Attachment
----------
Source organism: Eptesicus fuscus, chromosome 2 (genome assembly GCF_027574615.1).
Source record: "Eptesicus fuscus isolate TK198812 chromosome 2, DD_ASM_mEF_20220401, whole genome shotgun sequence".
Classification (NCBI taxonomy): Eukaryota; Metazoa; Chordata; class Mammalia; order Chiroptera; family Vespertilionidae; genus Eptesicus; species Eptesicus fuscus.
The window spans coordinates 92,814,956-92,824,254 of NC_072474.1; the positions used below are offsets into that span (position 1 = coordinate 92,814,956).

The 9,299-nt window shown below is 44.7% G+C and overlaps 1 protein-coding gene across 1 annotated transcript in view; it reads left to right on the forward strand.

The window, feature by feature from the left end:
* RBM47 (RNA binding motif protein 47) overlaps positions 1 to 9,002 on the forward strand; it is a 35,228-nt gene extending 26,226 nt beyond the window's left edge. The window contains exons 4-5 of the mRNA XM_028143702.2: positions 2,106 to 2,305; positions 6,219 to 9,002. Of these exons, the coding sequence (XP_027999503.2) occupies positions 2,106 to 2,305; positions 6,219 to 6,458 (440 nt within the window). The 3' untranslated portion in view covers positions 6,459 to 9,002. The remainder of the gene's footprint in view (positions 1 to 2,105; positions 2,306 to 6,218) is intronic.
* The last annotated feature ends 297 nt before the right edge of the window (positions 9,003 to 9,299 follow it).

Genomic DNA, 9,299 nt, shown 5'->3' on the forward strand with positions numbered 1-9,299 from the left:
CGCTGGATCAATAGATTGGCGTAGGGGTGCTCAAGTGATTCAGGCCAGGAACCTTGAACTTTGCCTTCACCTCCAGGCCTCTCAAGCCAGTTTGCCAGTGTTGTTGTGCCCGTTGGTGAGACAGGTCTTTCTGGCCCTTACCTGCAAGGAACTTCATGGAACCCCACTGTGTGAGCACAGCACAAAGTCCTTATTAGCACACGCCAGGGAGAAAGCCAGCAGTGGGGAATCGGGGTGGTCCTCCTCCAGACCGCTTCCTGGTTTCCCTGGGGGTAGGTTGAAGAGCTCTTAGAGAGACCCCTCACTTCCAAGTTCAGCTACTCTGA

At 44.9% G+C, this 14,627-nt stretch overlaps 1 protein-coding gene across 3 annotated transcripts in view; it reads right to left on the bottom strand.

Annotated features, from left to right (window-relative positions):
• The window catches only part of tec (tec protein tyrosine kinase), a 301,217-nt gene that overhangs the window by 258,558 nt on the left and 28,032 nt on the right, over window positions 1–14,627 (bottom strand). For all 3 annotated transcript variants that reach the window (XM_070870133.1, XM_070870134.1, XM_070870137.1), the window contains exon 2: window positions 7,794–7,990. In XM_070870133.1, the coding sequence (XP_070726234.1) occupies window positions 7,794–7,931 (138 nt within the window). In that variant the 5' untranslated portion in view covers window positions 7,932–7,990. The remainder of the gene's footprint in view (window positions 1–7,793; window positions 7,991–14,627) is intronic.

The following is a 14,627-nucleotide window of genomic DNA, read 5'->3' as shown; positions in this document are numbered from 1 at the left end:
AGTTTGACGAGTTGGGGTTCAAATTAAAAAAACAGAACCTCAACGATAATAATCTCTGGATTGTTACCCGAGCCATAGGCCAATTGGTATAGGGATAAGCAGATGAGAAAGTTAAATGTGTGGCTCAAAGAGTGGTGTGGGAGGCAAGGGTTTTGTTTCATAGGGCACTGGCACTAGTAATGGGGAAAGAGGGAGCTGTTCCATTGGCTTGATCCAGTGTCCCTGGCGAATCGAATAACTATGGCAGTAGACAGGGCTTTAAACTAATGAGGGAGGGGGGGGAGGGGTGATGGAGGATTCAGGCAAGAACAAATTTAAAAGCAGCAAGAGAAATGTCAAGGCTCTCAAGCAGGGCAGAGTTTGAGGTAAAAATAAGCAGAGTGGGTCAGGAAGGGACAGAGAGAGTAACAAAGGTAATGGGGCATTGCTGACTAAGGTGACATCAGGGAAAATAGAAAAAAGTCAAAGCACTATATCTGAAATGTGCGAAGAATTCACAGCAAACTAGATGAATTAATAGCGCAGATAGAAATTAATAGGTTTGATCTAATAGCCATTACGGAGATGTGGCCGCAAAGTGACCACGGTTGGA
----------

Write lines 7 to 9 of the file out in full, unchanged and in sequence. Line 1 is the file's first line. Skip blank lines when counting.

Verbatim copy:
* RBM47 (RNA binding motif protein 47) overlaps positions 1 to 9,002 on the forward strand; it is a 35,228-nt gene extending 26,226 nt beyond the window's left edge. The window contains exons 4-5 of the mRNA XM_028143702.2: positions 2,106 to 2,305; positions 6,219 to 9,002. Of these exons, the coding sequence (XP_027999503.2) occupies positions 2,106 to 2,305; positions 6,219 to 6,458 (440 nt within the window). The 3' untranslated portion in view covers positions 6,459 to 9,002. The remainder of the gene's footprint in view (positions 1 to 2,105; positions 2,306 to 6,218) is intronic.
* The last annotated feature ends 297 nt before the right edge of the window (positions 9,003 to 9,299 follow it).

Genomic DNA, 9,299 nt, shown 5'->3' on the forward strand with positions numbered 1-9,299 from the left: